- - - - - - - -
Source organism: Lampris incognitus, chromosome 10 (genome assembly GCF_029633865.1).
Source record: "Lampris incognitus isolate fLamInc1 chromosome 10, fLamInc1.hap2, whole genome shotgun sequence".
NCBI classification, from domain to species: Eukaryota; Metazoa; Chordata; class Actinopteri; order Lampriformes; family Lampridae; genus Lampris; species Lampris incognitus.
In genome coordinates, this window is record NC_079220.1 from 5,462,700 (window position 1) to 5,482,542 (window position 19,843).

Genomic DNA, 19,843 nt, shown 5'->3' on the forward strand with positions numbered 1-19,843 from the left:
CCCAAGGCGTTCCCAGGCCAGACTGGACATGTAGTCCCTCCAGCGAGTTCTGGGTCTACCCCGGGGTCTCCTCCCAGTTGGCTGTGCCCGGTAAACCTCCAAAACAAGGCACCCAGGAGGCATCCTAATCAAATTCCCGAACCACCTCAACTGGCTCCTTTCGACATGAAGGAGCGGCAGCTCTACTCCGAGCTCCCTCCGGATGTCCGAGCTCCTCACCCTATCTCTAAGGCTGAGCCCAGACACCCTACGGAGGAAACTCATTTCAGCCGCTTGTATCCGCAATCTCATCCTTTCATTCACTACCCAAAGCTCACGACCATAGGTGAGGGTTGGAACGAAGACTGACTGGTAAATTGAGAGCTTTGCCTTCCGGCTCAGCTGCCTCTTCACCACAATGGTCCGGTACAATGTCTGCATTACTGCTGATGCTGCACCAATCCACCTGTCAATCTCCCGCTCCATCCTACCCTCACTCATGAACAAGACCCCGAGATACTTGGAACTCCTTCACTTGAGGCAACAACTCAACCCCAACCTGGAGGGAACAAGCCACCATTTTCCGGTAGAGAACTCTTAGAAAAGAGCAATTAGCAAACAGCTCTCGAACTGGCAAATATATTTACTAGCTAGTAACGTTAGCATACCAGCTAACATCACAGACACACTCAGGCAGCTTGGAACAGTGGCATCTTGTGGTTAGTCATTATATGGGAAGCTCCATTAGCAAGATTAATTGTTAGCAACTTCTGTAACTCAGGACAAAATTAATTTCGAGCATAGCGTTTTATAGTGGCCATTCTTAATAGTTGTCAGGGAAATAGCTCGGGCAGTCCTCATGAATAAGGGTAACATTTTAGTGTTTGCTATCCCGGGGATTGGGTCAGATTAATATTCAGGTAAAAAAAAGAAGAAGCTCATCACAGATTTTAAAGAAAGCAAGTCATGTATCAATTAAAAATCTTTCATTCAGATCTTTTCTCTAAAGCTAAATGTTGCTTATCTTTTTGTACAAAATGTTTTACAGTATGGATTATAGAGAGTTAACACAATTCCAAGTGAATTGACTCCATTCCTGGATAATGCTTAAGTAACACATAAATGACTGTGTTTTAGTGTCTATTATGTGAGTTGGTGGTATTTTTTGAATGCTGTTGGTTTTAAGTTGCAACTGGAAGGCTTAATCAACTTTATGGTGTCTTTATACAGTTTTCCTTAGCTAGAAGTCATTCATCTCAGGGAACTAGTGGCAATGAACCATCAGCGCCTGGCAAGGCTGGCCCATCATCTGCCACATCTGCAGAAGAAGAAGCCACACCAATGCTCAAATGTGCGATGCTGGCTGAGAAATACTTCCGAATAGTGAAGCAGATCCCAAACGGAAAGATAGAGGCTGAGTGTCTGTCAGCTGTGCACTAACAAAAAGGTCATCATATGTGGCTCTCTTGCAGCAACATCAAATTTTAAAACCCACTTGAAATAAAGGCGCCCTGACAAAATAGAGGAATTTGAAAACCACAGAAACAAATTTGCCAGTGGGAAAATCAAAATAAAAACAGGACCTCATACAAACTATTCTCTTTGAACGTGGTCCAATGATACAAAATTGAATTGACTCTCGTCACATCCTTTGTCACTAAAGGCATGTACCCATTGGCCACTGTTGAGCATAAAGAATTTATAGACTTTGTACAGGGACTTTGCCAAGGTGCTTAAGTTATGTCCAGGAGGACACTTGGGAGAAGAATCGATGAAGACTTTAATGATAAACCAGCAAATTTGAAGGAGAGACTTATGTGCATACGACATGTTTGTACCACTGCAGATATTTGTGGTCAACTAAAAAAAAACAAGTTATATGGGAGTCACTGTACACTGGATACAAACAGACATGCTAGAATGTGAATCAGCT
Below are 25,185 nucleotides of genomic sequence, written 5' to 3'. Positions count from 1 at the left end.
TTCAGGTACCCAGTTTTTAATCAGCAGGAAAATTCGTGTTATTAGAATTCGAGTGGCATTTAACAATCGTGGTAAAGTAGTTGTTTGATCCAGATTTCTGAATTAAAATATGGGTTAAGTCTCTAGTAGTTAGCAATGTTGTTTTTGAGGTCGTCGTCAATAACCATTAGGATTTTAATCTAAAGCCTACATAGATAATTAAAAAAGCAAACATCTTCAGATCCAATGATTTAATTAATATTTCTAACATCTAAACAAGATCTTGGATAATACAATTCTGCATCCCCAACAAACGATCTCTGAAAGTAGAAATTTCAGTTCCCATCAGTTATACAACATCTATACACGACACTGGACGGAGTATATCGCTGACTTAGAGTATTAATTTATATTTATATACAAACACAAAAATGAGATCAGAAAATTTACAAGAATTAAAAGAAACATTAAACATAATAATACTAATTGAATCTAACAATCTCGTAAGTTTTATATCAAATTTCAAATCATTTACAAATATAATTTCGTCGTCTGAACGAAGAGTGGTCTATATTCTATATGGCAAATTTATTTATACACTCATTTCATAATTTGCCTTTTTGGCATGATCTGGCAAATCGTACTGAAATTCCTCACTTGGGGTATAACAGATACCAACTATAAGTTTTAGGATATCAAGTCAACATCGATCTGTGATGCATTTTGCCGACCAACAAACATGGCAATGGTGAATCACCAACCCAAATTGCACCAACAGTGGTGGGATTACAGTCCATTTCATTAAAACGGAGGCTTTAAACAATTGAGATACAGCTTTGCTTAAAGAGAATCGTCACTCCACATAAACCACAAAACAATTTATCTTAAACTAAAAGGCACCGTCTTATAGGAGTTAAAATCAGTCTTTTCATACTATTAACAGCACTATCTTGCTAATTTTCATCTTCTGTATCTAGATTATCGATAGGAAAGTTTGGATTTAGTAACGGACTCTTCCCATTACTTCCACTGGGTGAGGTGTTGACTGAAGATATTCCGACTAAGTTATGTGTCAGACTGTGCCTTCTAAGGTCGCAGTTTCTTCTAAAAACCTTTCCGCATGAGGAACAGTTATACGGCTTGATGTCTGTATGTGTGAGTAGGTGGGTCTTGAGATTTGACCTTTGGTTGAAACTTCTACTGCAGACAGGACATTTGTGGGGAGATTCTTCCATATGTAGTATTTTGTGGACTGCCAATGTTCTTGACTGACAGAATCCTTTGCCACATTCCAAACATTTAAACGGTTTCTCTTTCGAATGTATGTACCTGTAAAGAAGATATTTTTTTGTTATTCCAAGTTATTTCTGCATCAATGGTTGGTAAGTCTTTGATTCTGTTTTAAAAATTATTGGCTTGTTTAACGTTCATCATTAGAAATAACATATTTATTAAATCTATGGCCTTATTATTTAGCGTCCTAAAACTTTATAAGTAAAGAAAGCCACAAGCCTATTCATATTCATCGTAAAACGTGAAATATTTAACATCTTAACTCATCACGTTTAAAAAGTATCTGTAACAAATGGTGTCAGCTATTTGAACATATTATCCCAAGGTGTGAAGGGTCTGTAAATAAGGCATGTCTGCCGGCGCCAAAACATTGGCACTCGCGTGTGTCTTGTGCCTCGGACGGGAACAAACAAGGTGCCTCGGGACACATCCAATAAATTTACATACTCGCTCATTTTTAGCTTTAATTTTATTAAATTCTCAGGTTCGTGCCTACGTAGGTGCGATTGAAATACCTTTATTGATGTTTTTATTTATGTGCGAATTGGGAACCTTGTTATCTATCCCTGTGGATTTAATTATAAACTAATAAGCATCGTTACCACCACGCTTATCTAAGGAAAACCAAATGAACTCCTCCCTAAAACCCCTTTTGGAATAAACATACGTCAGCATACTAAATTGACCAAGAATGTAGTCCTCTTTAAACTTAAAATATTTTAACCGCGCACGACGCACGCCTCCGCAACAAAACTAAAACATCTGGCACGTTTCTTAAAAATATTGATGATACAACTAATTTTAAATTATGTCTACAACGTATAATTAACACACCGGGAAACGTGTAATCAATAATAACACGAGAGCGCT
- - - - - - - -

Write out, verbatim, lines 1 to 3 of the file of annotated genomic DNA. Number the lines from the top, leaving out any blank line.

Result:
Source organism: Lampris incognitus, chromosome 10 (genome assembly GCF_029633865.1).
Source record: "Lampris incognitus isolate fLamInc1 chromosome 10, fLamInc1.hap2, whole genome shotgun sequence".
NCBI classification, from domain to species: Eukaryota; Metazoa; Chordata; class Actinopteri; order Lampriformes; family Lampridae; genus Lampris; species Lampris incognitus.